Creating a Drug Policy That Works For You and Your Employees

By Gregory M. Meihn

Employers often use post-offer pre-employment drug tests when hiring new employees as a method to ensure that the employees they hire are not using drugs and bringing the problems associated with drug use to the work environment. However, many employers hesitate to test employees after they are hired because of the risk of litigation for failure to accommodate, discrimination or retaliation, among other claims, under the American’s with Disabilities Act. A clear drug-free work policy that’s consistently and uniformly applied can not only help maintain a safe workplace, but provide benefits that outweigh any risks.

Here are some things to consider to create a plan that works for you and for your employees:

When should employees be tested?
 Many employers already have a policy requiring prospective employees to submit to a drug test prior to beginning work, but after the offer of employment. Employers must realize, however, that such testing is only one component of an effective drug free workplace policy. Drug screening can be extended to current employees using several different types of screening policies.

Who should be tested?
 Whatever drug screening policy is chosen, it is imperative that the policy is enforced uniformly and consistently. When testing prospective employees after the offer, employers should require all individuals who have been given an offer to submit to a drug screen. When an employer requires post-accident drug screens, any employee involved in a workplace accident should be tested for drugs and alcohol. Further, employers should not limit screening to the rank-and-file employees, but should also screen managers and supervisors. If drug screening is supposed to be random, set up a system for choosing who is to be tested that is actually random, such as a lottery. Employers who pick and choose which individuals or groups they will test expose themselves to liability under discrimination statutes.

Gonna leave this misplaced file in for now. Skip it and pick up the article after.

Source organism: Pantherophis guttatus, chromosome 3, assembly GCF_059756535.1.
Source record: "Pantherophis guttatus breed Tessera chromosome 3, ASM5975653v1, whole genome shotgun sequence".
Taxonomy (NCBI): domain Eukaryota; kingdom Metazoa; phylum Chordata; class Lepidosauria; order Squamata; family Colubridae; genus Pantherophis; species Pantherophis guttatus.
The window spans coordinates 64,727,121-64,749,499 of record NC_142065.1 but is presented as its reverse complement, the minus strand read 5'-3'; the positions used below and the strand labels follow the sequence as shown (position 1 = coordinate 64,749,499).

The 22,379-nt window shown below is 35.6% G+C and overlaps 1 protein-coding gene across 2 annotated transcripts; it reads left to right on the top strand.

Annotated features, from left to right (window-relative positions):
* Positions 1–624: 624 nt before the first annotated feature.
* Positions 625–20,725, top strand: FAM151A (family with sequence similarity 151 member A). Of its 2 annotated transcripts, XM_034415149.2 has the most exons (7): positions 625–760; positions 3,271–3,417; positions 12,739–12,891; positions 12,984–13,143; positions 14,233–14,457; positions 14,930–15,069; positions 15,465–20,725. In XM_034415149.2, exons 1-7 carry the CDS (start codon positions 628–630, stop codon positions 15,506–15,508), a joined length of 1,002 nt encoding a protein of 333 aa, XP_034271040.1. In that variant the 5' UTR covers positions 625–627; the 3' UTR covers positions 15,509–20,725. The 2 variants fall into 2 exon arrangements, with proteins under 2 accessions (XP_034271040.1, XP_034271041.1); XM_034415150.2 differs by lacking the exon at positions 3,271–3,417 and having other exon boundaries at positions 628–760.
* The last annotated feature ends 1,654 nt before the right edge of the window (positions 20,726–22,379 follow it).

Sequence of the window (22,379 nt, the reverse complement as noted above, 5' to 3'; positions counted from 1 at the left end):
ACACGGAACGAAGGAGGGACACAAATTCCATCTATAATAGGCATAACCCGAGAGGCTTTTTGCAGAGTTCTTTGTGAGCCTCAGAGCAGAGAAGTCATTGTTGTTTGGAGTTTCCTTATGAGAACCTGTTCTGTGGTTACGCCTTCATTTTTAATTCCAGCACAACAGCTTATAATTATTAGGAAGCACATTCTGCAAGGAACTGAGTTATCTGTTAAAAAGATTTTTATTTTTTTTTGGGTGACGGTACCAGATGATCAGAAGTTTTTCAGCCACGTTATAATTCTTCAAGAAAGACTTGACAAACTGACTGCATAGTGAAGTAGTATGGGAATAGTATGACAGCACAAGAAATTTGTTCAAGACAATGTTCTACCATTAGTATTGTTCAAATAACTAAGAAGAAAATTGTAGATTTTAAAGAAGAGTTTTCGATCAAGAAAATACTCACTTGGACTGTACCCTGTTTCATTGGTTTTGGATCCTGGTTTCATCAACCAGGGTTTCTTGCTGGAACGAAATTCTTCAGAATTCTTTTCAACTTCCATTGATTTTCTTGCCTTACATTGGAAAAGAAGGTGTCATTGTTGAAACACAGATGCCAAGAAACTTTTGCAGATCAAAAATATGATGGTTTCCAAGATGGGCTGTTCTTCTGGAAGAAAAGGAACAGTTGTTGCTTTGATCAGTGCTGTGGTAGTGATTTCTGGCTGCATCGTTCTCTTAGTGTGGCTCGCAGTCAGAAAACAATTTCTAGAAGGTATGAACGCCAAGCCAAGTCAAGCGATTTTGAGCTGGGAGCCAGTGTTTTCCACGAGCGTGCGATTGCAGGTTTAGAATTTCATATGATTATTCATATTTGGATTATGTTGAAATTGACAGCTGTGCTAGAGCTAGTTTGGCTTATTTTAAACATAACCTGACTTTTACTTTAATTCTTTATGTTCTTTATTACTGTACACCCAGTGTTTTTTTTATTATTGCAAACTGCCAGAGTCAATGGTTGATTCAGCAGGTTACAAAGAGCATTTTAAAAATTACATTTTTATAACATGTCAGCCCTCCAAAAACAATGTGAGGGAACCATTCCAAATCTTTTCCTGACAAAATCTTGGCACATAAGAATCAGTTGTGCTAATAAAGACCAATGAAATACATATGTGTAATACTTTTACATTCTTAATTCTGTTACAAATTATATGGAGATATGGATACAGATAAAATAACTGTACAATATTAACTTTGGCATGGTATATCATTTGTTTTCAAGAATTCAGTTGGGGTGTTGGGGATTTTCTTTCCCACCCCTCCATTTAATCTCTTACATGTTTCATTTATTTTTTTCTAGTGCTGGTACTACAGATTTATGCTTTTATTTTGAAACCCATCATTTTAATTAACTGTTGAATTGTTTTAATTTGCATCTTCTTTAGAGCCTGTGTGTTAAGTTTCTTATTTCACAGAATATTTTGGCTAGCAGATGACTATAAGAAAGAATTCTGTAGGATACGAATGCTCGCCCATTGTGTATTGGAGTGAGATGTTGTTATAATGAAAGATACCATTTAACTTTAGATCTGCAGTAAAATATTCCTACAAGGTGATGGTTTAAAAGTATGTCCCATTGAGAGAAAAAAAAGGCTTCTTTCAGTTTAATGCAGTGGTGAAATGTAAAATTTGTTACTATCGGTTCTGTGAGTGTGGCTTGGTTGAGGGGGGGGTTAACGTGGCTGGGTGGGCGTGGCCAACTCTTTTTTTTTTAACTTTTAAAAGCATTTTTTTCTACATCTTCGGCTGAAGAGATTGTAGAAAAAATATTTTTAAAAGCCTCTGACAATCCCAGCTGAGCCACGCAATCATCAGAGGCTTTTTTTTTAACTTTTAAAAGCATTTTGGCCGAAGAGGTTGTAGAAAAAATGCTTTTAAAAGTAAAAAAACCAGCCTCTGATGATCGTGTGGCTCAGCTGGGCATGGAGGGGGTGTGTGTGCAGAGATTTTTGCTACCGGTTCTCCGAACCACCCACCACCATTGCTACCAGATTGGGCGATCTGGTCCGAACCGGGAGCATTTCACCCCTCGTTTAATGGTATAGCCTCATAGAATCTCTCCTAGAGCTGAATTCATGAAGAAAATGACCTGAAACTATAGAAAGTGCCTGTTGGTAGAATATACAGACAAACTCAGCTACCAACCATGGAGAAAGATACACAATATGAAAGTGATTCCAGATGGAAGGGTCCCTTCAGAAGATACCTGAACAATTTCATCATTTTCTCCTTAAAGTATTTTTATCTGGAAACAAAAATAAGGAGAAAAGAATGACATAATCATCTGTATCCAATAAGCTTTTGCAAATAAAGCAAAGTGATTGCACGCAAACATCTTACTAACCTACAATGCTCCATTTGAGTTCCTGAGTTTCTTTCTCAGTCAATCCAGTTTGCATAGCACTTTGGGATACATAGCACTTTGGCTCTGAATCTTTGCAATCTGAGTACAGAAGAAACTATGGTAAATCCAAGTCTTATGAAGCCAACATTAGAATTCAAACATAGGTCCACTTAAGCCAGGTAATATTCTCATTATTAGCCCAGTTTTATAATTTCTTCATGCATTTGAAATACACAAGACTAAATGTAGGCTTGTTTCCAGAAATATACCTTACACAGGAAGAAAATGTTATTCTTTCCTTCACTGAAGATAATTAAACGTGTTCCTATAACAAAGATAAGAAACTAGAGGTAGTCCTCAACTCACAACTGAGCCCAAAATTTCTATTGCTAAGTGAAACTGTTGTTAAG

How do employers limit their liability?
 While drug testing programs offer numerous benefits, employers should take the appropriate steps to limit their risk of liability. One way to limit liability is to implement the policy uniformly and consistently; however, there are other steps an employer can take to limit its liability:

  • Develop a clear, written drug free work place policy. The policy should include a clear statement prohibiting the manufacture, use, and distribution of drugs and alcohol in the workplace. It should also inform employees that they must submit to drug screens and explain when and how specimens will be collected.
  • Articulate clear consequences for violating the drug-free work place policy.
  • Provide all potential and current employees with a printed copy of the drug free work place policy.
  • Inform current employees that continued employment is conditioned upon compliance with the drug-free workplace policy, including submitting to and passing drug screens.
  • Obtain a waiver prior to administration of a drug screen. The waiver should inform the individual that employment is conditioned upon passing the drug screen and give the individual the opportunity to disclose any medications that may produce a false negative.
  • Thoroughly investigate the company retained to provide drug screens to ensure that the company is reputable, has high standards for confidentiality, and uses proven screening methods.
  • Handle potential policy violations confidentially and professionally.

A drug-free workplace policy that includes drug screening is an important component in maintaining workplace safety and reducing potential workers’ compensation claims.  Employees who are drug and alcohol free are less likely to be involved in workplace accidents, and fewer accidents mean lower workers’ compensation premiums. An ounce of prevention before an accident occurs can help employees and employers alike. Additionally, employees who are drug and alcohol free have better attendance records, are more productive, and participate in the creation of a positive work place culture for the employer.

— Gregory M. Meihn, Senior Attorney at Nemeth Burwell, P.C.